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Implications of the FCFCOA on the family law space

Whilst there are still ways to go before improvements in the newly established Federal Circuit and Family Court of Australia (FCFCOA) will be able to be seen, the future of dispute resolution looks promising, this webinar revealed.

user iconLauren Croft 23 March 2022 Big Law
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The implications of family law professionals and clients working with the new FCFCOA were explored at Smokeball’s State of Family Law webinar recently.  

The live interactive event – hosted by Smokeball and FamilyProperty – saw FCFCOA senior judicial registrar Anne-Marie Rice; FamilyProperty chief executive and Kirkman Family Law principal Fiona Kirkman; and Amanda Little & Associates principal solicitor Amanda Little come together virtually to discuss the effect of the new court on those involved in the family law space and how firms can successfully navigate the FCFCOA to ensure that they can continue to service and support families across Australia.

Whilst the court has only been in operation since 1 September 2021, the panel revealed there is still work to be done. There are still several thousand legacy matters in the system filed prior to 1 September 2021 that have remained in judge dockets. The more legacy matters that settle and the greater the effort practitioners make in moving those matters through, the faster the whole process will go.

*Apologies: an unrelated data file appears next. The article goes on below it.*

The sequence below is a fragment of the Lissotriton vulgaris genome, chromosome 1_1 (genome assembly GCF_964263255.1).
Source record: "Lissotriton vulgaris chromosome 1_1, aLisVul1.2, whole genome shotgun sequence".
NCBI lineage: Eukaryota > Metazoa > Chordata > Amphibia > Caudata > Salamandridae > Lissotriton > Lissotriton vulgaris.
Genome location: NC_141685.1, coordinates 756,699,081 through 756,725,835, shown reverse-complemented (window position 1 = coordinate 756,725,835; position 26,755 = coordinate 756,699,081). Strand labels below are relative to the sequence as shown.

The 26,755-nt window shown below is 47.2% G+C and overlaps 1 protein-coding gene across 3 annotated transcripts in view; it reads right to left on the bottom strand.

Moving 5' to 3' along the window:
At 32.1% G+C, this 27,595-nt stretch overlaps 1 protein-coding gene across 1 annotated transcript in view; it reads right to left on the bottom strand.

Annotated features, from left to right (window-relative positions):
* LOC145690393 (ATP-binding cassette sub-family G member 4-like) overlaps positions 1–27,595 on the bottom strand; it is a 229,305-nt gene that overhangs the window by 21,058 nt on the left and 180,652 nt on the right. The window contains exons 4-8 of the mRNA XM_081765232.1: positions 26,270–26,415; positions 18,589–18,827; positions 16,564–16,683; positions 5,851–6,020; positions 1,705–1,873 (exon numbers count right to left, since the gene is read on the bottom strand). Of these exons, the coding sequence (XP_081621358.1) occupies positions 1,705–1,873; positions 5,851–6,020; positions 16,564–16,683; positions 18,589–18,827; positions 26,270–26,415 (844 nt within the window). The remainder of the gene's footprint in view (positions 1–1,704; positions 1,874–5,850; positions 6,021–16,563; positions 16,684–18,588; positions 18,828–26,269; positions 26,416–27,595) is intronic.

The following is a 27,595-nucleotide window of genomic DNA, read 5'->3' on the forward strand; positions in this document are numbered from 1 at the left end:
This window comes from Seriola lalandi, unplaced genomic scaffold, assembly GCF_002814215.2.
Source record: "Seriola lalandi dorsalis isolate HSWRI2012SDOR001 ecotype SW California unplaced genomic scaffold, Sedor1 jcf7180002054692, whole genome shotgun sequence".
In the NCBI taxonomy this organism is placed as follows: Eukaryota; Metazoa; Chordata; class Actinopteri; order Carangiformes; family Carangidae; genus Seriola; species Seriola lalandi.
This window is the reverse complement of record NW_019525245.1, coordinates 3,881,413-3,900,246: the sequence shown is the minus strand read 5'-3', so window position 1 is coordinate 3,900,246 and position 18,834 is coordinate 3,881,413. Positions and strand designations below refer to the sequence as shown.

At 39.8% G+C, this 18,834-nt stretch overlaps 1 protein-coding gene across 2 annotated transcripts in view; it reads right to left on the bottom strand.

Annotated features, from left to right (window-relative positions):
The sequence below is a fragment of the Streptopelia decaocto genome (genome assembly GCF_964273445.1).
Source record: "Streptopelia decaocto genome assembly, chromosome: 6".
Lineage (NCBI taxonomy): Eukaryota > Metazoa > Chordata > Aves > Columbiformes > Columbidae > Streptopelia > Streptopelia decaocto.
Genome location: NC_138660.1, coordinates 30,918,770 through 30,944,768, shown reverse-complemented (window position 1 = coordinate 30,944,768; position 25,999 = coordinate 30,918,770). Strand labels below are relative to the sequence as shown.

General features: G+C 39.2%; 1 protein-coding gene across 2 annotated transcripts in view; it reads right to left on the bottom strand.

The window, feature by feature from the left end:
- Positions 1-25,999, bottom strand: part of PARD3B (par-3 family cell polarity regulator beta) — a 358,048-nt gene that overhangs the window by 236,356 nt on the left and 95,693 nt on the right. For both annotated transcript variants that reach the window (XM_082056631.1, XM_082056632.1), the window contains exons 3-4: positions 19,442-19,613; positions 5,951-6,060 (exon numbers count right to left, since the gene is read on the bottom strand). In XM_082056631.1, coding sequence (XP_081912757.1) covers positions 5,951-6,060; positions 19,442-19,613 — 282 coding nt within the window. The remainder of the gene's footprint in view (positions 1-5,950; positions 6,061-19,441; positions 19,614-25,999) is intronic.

During a live poll as part of the webinar, 31 per cent of those watching said that they have seen their matters resolved more quickly under the new FCFCOA, whilst 69 per cent said otherwise.

However, Ms Rice said it’s too early for the court to assess accurately what the long-term improvements will be just yet.

Despite this, Ms Little said that her firm rewrote all of their precedents, as to set realistic expectations for clients and get onboard with the new FCFCOA.

“Navigating the client through the pathway includes providing them with a lot of initial information – we always did provide that, but in a very structured way to meet the CPD requirements, which required redrafting the precedent.

“So, for us, it’s about setting client expectations of how long things will take and they won’t have the same judge necessarily every time they appear, how the pathway works, giving them advice on, once you file here’s what to expect from each point, so that they understand their obligations,” she said.

“So, I’m hopeful that in the next six to 12 months, we’ll see the changes we’re all hoping for, because obviously there’s teething and we still have matters that are working their way through [the old] system.

To assist with this, Amanda Little & Associates is using a number of tech tools.

“We use Smokeball Matter Management, and we prepared all our own precedents and integrated them. I created checklists that allow us to systematically check off each of the CPD requirements as we work through it, use the tech to basically create workflows that allow us to section off – and we’ve identified 10 different steps in the CPD pathway – and it allows us to systematically move through those steps,” Ms Little added.